|In Memory of
CLAUDE EDWARD HAYES
1st Battalion King's Own Scottish Borderers
Who died on Thursday, 11th April 1918
No Known Grave. Panel 5
Ploegsteert Memorial to the "Missing", Berks Cemetery Extension, West Flanders, Belgium
Commemorated in Perpetuity
by the Commonwealth War Graves Commission
Remembered with Honour
Ploegsteert Memorial to the "Missing", Berks Cemetery Extension, West Flanders, Belgium1
Claude Edward was the eldest son of Edward and Annie (née Brown) Hayes of 24 Derby Street, Beeston. Edward, who was both in Hathern, Leicestershire,
worked as the head shunter on the Midland Railway. Claude was born in Beeston on the 28th January 1898, and started at Nether Street School, at the age of six
on the 29th August 19042. He left school at the age of thirteen on 24th March 1911, and found employment at a firm in Ilkeston, Derbyshire3.
It was from here that he enlisted as No 63365 in the local Sherwood Foresters Regiment, giving his address at the time as living in Derby. He was
later transferred to 1st Battalion King's Own Scottish Borderers and was killed in action while serving with that regiment.
The Hayes family in Derby Street, like so many thousand of others, were informed that their son Private Hayes was missing presumed dead as is body was
On Saturday 30th August 1919, Mrs Hayes received a letter from a Private A Standing of Leeds who was a great friend of Claude's when they served together
in the same platoon. Private Standing had been taken prisoner by the Germans on the day Claude was reported as missing. Private Standing stated he ascertained on
his repatriation that Private Claude Hayes was still on the "missing list" and continued as follows:
"We left Passchendaele where we had been for a long time and came away for a rest, our ultimate destination being Arras. An order came through however that
the enemy had broken through near Armentieres and we were hurried off in motors to that sector alighting at a place called Merville. We dug ourselves in at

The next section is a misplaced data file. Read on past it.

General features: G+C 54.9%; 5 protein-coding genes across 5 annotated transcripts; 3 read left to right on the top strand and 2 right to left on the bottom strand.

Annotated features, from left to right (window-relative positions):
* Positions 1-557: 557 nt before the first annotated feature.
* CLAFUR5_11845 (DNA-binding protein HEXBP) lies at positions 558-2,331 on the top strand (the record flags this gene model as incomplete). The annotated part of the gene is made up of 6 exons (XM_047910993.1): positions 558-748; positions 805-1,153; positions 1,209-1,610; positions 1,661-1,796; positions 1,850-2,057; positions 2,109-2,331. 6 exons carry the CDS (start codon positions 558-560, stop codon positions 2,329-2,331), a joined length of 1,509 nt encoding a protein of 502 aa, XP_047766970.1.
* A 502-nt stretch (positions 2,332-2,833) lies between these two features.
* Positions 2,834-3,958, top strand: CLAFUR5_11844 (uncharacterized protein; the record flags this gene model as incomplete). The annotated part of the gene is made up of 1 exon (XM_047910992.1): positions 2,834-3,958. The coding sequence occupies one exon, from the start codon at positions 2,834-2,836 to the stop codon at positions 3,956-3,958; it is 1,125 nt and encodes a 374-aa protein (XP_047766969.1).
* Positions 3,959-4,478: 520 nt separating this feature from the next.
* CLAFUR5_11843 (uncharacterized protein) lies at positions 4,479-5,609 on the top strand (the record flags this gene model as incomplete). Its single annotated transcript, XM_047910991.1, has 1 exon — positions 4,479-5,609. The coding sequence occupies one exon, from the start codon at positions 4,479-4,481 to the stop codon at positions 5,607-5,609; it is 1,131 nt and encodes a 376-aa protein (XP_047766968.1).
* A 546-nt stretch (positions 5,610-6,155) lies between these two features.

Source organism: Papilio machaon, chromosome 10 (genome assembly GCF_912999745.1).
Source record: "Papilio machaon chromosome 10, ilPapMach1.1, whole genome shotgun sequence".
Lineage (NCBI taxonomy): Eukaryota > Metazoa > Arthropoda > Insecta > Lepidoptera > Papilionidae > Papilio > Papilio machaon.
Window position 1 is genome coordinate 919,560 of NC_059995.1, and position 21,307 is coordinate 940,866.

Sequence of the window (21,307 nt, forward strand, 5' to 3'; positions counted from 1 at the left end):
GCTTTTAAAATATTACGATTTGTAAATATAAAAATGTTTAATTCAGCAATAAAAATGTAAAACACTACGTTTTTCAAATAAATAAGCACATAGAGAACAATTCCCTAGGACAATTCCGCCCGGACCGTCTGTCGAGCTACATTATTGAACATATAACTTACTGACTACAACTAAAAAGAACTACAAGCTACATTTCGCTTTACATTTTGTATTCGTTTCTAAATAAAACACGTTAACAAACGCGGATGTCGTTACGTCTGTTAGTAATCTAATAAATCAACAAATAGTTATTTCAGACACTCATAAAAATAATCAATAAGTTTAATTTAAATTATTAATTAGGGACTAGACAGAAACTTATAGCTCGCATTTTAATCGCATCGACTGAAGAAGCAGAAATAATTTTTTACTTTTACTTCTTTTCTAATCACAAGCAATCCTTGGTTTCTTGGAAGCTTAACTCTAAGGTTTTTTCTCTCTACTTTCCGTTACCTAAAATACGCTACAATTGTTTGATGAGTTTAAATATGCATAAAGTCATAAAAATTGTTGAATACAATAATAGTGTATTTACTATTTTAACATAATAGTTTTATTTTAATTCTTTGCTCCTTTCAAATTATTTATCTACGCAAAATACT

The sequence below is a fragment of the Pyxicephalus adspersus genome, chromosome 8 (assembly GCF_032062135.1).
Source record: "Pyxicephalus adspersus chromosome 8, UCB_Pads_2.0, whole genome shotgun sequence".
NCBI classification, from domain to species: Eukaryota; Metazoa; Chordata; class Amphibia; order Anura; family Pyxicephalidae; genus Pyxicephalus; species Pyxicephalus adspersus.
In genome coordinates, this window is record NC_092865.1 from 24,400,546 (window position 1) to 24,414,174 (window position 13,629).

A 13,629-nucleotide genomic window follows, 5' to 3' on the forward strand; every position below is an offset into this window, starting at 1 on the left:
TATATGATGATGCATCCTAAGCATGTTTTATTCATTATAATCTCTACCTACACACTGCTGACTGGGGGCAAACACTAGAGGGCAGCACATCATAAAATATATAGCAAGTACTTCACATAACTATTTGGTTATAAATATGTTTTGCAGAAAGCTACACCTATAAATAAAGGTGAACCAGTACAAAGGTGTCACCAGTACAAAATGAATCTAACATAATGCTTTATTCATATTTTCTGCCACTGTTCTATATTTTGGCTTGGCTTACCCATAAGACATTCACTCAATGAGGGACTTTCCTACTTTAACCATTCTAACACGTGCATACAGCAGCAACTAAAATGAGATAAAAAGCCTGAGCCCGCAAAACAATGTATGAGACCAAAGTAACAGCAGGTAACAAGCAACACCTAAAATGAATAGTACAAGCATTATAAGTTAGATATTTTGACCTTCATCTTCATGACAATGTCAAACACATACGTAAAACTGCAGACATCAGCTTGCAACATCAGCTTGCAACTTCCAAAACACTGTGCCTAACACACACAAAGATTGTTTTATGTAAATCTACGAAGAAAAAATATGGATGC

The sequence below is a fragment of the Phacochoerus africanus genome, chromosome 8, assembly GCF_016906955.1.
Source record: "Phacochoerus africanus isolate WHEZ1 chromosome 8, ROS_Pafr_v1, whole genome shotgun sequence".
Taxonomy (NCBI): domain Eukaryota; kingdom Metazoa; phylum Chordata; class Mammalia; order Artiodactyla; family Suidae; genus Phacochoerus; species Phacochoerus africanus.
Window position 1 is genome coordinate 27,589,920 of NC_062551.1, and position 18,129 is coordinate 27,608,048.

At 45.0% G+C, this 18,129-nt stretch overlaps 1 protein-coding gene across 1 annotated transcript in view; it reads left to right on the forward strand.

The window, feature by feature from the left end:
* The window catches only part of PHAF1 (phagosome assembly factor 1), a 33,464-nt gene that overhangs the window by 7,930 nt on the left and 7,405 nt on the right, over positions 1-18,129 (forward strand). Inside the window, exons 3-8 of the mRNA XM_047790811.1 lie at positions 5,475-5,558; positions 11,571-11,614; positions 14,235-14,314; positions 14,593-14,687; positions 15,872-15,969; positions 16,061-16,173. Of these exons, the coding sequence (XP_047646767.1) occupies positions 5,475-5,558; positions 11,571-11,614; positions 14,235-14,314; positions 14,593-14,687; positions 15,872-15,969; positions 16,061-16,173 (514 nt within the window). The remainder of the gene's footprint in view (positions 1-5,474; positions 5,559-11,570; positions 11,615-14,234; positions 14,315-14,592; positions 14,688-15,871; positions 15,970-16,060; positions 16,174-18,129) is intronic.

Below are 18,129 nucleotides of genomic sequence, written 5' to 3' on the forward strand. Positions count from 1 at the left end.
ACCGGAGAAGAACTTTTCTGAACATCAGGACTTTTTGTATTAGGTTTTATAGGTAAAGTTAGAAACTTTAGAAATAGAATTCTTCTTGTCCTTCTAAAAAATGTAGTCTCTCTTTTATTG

that place and a terrible machine gun barrage commenced, the Germans practically surrounding us. We retired to a hedge and your son was one of the lucky ones to
get through. The enemy were still advancing and his machine guns were literally slaughtering us, and your son and myself had to run along a country road which was
like a hailstorm with bullets. The officer with us was the first to get hit. Claude received bullets in his leg. I saw him fall in agony. Stretcher bearers were called
for but they had all either been wounded or killed. I was captured less than five minutes afterwards and I could tell that your son would not survive the day."
Memoriam, Beeston Gazette & West Notts Echo Saturday April 10th 1919
Hayes - Private Claude Edward killed April 18th 1918
Dear to us than words can tell,
Are thoughts of him we loved so well,
From Sorrowing Father and Mother, Brother and Sisters.
1The photograph of Ploegsteert Memorial to the "Missing", Berks Cemetery Extension, West Flanders, Belgium is from the Commonwealth War Graves Commission
2He appears in the school Admission Register as number 3459.
3The 1911 Census ( Piece 1223 RD429 SD3 ED1 Schedule 91) shows him working as an errand boy for a grocer, presumably a temporary job. The family is then living at
24 Derby Street, Beeston. As well Claude and as his parents, his younger siblings are also present - Clarice (age 11), Ralph (age 8) and Doris (age 4).
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